Many of the nation’s leaders come from many different backgrounds and experience many different types of education. W.E.D Dubois and Booker T. Washington fit into this description of leaders. Both men are the same but also equally different in many ways, from personal backgrounds, to education and even their philosophies’. “Where there is no struggle there is no strength”. ~Oprah Winfrey. Both men experienced hard ships and glories throughout life which shaped them into strong men. W.E.D. Dubois was born in Great Barrington Massachusetts in 1868. Dubois was the only child of Mary Burghardt and Alfred Dubois. At a young age Dubois’s father left him and his mother. Although Dubois was not born into slavery, his grandmother Elizabeth Freeman was a slave who sued to earn her freedom. The community Dubois lived in was mostly white with about 50 blacks. Booker T. Washington on the other hand was born in 1856 a slave and lived on a plantation in Virginia. Washington had 3 siblings James who was adopted, John and his sister Amanda.
Like Dubois, Washington didn’t know his father who was a white man. Growing up not knowing their real fathers, with little blacks in one area and more helpless blacks than desired on a plantation, where whites ruled in both places was a struggle for both men, but strengthened them and gave them courage to succeeded. ”Live as you were to die tomorrow, Learn as if you were to live forever.” ~ Mahatma Gandhi. Although both men went through many problems and were not expected to succeed they still took advantage of every opportunity that came there way especially when it came to education. W.E.D Dubois attended a pradomently white school as a child, and was the valedictory in high school. In 1885 Dubois attended Fisk University in Nashville Tennessee and graduated 3 years later. In 1888 he attended Harvard University where he received his Ph.D. and was the first black man to do so, in philosophy.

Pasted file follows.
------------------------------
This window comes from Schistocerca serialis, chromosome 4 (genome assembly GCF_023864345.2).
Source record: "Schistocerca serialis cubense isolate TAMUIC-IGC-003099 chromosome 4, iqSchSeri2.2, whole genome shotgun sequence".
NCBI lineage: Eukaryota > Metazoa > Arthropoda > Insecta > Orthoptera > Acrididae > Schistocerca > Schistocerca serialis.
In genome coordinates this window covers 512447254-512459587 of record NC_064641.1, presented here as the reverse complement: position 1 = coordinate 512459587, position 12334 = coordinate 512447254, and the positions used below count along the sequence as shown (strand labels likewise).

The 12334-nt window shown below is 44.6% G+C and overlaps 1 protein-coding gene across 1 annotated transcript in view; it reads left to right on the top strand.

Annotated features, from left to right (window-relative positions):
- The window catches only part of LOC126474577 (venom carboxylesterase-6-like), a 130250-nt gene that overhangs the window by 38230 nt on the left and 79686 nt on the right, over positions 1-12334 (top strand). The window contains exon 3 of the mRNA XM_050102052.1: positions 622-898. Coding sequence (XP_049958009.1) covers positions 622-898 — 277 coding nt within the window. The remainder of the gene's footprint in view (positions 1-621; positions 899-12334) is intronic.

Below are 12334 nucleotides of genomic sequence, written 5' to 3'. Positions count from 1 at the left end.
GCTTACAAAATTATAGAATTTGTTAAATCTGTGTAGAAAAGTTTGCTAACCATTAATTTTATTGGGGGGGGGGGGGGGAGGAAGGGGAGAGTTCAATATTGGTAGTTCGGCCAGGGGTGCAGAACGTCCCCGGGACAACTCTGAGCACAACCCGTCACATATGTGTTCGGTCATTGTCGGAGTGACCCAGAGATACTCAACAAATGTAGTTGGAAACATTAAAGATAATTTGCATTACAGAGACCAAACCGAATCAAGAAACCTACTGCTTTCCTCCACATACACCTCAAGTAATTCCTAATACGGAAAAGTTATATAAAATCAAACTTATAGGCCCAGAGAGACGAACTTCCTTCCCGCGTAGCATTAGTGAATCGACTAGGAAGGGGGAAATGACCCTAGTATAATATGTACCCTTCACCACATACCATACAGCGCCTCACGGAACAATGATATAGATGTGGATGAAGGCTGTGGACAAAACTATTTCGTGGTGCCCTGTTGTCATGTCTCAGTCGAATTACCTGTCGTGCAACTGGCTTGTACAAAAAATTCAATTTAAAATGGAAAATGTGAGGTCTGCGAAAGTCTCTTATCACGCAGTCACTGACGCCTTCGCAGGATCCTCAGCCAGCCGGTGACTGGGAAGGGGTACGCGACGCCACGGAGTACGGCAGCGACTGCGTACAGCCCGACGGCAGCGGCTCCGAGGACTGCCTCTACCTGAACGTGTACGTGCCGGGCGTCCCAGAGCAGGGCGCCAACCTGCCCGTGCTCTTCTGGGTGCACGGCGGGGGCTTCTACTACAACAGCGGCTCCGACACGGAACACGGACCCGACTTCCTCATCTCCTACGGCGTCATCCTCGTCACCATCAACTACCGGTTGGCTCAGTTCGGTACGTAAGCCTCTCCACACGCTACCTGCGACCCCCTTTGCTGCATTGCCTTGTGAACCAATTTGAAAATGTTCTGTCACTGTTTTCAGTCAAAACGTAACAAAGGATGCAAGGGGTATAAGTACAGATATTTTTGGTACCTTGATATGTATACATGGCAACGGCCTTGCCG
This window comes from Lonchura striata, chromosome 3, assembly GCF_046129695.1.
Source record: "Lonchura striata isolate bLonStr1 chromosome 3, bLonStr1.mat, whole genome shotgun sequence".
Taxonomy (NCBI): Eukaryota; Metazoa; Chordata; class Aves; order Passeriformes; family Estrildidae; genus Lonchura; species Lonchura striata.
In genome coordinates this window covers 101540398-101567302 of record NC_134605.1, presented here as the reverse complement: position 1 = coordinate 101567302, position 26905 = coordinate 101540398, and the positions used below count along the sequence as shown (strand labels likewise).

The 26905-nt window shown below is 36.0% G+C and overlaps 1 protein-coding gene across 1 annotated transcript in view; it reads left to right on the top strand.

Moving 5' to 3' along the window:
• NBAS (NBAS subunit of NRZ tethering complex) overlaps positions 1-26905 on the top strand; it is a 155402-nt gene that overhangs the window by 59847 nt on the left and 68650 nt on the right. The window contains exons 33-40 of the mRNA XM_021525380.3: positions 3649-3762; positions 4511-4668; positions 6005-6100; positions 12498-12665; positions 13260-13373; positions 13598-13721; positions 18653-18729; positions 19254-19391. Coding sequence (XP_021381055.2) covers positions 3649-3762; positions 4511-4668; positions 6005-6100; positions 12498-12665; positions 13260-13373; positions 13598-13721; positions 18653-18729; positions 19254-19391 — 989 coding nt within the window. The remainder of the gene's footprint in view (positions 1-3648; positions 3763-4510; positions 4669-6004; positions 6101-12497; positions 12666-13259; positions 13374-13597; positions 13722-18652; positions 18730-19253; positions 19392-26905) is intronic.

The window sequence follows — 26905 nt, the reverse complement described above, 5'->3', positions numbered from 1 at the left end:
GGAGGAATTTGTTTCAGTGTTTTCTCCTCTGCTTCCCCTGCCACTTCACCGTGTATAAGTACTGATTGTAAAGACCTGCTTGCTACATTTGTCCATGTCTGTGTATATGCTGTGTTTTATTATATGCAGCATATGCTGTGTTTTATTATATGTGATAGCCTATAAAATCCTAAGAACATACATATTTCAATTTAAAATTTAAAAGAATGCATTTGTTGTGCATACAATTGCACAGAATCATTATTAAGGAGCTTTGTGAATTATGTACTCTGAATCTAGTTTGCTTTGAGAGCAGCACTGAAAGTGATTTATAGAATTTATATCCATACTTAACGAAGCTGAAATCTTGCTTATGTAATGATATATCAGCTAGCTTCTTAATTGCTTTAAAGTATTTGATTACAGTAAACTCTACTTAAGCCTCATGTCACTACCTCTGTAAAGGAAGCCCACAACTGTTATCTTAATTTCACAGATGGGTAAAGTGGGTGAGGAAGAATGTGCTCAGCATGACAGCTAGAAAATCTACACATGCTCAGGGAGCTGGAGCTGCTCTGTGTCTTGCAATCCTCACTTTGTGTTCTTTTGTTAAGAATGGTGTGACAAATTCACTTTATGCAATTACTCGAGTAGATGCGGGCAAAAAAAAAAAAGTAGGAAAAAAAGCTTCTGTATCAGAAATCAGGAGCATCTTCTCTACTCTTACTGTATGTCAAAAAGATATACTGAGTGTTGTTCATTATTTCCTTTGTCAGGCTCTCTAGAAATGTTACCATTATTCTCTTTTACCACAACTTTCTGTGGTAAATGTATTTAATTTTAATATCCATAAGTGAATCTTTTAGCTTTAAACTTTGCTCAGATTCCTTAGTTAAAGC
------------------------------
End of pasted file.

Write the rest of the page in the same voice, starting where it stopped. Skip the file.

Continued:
But he didn’t stop there, he later traveled to Europe where he studied at Berlin and later became a professor at history and economic. Washington like Dubois took advantage of his education although he didn’t have the tools that Dubois did. When Washington was born it was against the law for slaves to learn to read and write. After the civil war ended Washington attended Hampton Institution and later taught at a school and briefly studied law and ministry. Although Washington didn’t receive his Ph. D. he was the founder of Tuskegee Institution located in Alabama. Despite the fact that both men believed in Education they had completely different philosophies. According to Wikipedia a philosophy is a set of views and beliefs that separates humans from one another. Dubois and Washington were both very strong and educated men with similar backgrounds, but very different philosophies. Washington believed in self-help and accepting discrimination.
He was the spokesmen of a gradualist economy. Despite the fact that he believed blacks should accept discrimination he also believed (as stated in the Atlanta compromise) that whites should provide jobs for Negros. But in order to receive this black would have to give up demands of social equality. He also believed in interdependence of both races, but they should remain separate. Dubois on the other hand totally disagreed with Washington. He believed his strategy would only help white oppression and continue to hold blacks back. Dubois advocated political action and helped found the NAACP. Dubois believed that the talented tenth, a group of college educated blacks would spark social change. Both men had very good points but I support one more than the other.
“To be a poor man is hard, but to be a poor is hard, but to be a poor race in a land of dollars is the very bottom of hard ships.”~ W.E.D Dubois. Quotes like these make me sided with Dubois much more, not Unlike Washington Dubois didn’t believe whites and blacks should remain separate or that in order to advance we should settle for less. Dubois believed in his people speaking out for what was right and what they would accept. All in all, both Washington and Dubois were great leaders, motivators and very inspirational with similarities and differences. Both came from not so great backgrounds and didn’t allow that to stop them from becoming great men with great education. Although they were both strong they both have different philosophies that many people respect.
Courtney from Study Moose
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